At the end, Smiley raises a serious issue about the implications of banning workplace fraternization with any romantic implications:

In my employee handbook we do not encourage interoffice relationships, but we don't forbid it either, because I don't know how things are going to turn out in your life and you start hanging out with our company. I don't know who you are going to meet. Let's face it, nobody is working 40 hour weeks and more, 40, 50, 70, 80 hour weeks. What else are you going to meet people? Our business is full of people, producers and talk show host who met on the job. Millions of Americans who met their spouse at work. I don't think I have the right to tell people who to date. The problem here is that we are starting to criminalize legitimate relationships between consenting adults and that's a real problem for me. And if this does in fact end up in court, millions of taxpayer dollars are going to be spent by PBS to defend itself and I don't think the taxpayers want their money spent that way.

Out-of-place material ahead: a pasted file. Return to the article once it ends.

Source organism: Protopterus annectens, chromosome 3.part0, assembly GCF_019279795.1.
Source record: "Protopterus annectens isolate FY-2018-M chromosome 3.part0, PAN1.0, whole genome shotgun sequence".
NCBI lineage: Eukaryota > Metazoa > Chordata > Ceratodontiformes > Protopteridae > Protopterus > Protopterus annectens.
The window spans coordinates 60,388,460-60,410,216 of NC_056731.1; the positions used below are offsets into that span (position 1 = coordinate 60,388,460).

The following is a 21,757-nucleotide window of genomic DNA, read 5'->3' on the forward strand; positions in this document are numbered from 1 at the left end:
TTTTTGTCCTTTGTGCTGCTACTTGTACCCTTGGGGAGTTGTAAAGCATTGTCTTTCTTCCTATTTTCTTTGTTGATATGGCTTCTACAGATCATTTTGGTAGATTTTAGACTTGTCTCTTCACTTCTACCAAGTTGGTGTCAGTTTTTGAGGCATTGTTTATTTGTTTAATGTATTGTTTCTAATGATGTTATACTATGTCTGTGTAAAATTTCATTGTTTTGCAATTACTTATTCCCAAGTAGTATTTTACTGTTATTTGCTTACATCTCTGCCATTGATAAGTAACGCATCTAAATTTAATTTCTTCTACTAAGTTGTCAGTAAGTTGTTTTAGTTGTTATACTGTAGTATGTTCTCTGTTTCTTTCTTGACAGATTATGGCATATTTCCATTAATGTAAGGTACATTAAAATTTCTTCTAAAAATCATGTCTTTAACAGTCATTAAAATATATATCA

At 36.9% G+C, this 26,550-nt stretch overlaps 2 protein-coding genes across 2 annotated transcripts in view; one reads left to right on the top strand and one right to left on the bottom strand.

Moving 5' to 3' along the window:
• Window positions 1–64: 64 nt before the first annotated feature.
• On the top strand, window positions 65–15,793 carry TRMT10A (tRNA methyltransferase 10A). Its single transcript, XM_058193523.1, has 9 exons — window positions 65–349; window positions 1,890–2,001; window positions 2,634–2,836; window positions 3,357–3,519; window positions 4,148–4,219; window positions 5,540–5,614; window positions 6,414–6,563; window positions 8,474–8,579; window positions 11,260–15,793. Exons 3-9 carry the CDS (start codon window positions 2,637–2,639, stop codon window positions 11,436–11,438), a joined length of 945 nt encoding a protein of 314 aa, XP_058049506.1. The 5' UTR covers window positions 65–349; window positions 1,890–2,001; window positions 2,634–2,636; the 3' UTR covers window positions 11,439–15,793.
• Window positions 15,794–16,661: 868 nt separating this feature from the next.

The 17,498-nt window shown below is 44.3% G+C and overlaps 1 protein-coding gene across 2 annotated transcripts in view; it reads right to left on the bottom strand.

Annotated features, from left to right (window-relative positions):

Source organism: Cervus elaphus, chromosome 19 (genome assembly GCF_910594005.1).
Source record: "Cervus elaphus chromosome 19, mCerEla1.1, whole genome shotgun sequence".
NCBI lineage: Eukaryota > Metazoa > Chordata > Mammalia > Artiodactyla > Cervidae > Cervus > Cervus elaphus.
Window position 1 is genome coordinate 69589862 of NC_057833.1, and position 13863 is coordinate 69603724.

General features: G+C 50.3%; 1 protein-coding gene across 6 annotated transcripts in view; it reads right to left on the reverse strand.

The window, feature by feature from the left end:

This is a serious issue for the sort of people who put in 50- or 60-hour work weeks, a group that includes many high-income professionals who normally vote Democrat, and especially among the younger, unattached cohort.  If flirtation at the workplace becomes verboten, where are they going to find a partner in their hectic work lives?

One more thing.